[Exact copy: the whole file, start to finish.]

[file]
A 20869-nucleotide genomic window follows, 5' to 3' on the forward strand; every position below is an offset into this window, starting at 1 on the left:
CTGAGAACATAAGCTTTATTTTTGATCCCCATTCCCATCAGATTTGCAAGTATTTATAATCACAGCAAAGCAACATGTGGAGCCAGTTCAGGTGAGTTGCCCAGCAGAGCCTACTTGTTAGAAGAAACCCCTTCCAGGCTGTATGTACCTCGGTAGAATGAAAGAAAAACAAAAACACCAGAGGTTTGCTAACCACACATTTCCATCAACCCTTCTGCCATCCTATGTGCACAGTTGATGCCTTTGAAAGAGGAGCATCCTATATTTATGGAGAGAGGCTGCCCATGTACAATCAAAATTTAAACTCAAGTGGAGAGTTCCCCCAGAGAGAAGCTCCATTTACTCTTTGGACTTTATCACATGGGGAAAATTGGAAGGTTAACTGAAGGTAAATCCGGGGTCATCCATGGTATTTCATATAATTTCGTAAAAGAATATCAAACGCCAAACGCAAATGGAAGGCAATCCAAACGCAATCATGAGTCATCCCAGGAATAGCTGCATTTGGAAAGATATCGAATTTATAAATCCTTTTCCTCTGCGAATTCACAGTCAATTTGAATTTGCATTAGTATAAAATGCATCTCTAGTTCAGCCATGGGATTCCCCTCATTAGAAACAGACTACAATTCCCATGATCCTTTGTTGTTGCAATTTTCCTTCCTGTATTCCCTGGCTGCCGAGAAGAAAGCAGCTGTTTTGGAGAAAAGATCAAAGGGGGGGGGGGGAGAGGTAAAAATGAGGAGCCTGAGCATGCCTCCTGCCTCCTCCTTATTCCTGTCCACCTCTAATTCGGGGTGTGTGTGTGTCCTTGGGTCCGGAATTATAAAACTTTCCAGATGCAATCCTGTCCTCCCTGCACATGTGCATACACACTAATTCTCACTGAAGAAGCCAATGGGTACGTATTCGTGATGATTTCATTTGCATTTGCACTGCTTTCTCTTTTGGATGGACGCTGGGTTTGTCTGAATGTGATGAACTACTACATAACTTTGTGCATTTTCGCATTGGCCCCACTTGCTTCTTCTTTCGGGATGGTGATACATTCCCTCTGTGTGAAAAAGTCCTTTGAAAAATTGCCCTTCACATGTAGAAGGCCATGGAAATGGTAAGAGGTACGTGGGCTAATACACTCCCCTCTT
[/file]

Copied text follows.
A 20869-nucleotide genomic window follows, 5' to 3' on the forward strand; every position below is an offset into this window, starting at 1 on the left:
CTGAGAACATAAGCTTTATTTTTGATCCCCATTCCCATCAGATTTGCAAGTATTTATAATCACAGCAAAGCAACATGTGGAGCCAGTTCAGGTGAGTTGCCCAGCAGAGCCTACTTGTTAGAAGAAACCCCTTCCAGGCTGTATGTACCTCGGTAGAATGAAAGAAAAACAAAAACACCAGAGGTTTGCTAACCACACATTTCCATCAACCCTTCTGCCATCCTATGTGCACAGTTGATGCCTTTGAAAGAGGAGCATCCTATATTTATGGAGAGAGGCTGCCCATGTACAATCAAAATTTAAACTCAAGTGGAGAGTTCCCCCAGAGAGAAGCTCCATTTACTCTTTGGACTTTATCACATGGGGAAAATTGGAAGGTTAACTGAAGGTAAATCCGGGGTCATCCATGGTATTTCATATAATTTCGTAAAAGAATATCAAACGCCAAACGCAAATGGAAGGCAATCCAAACGCAATCATGAGTCATCCCAGGAATAGCTGCATTTGGAAAGATATCGAATTTATAAATCCTTTTCCTCTGCGAATTCACAGTCAATTTGAATTTGCATTAGTATAAAATGCATCTCTAGTTCAGCCATGGGATTCCCCTCATTAGAAACAGACTACAATTCCCATGATCCTTTGTTGTTGCAATTTTCCTTCCTGTATTCCCTGGCTGCCGAGAAGAAAGCAGCTGTTTTGGAGAAAAGATCAAAGGGGGGGGGGGGAGAGGTAAAAATGAGGAGCCTGAGCATGCCTCCTGCCTCCTCCTTATTCCTGTCCACCTCTAATTCGGGGTGTGTGTGTGTCCTTGGGTCCGGAATTATAAAACTTTCCAGATGCAATCCTGTCCTCCCTGCACATGTGCATACACACTAATTCTCACTGAAGAAGCCAATGGGTACGTATTCGTGATGATTTCATTTGCATTTGCACTGCTTTCTCTTTTGGATGGACGCTGGGTTTGTCTGAATGTGATGAACTACTACATAACTTTGTGCATTTTCGCATTGGCCCCACTTGCTTCTTCTTTCGGGATGGTGATACATTCCCTCTGTGTGAAAAAGTCCTTTGAAAAATTGCCCTTCACATGTAGAAGGCCATGGAAATGGTAAGAGGTACGTGGGCTAATACACTCCCCTCTT